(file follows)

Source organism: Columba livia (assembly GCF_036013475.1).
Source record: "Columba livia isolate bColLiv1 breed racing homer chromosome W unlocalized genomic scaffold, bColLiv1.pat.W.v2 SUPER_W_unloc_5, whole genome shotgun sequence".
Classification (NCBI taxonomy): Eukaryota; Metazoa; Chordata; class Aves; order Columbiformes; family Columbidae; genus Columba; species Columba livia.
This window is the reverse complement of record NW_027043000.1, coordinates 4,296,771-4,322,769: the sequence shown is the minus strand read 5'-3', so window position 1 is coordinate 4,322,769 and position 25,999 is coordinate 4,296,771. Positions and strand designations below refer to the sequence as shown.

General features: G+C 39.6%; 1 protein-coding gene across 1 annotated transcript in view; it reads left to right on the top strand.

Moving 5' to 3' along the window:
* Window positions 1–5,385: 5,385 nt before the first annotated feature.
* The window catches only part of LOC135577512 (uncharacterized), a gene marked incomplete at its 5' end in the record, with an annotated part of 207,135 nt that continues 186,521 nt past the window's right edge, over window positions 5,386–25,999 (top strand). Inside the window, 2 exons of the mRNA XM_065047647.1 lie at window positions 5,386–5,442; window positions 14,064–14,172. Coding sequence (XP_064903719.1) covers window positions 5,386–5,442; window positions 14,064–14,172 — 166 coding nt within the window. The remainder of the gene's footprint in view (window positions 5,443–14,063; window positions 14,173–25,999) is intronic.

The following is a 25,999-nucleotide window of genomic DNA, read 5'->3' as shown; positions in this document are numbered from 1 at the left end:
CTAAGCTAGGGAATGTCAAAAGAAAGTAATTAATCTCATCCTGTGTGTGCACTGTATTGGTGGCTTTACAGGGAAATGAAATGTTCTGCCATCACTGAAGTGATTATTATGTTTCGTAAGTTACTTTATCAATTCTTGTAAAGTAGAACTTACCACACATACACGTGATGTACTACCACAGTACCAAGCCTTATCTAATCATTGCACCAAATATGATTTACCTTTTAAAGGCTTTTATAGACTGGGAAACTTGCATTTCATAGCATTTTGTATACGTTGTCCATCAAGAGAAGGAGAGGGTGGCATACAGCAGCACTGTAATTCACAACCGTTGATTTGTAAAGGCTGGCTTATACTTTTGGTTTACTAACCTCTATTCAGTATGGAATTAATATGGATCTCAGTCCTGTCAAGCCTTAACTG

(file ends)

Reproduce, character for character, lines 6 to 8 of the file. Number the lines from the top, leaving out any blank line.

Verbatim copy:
Moving 5' to 3' along the window:
* Window positions 1–5,385: 5,385 nt before the first annotated feature.
* The window catches only part of LOC135577512 (uncharacterized), a gene marked incomplete at its 5' end in the record, with an annotated part of 207,135 nt that continues 186,521 nt past the window's right edge, over window positions 5,386–25,999 (top strand). Inside the window, 2 exons of the mRNA XM_065047647.1 lie at window positions 5,386–5,442; window positions 14,064–14,172. Coding sequence (XP_064903719.1) covers window positions 5,386–5,442; window positions 14,064–14,172 — 166 coding nt within the window. The remainder of the gene's footprint in view (window positions 5,443–14,063; window positions 14,173–25,999) is intronic.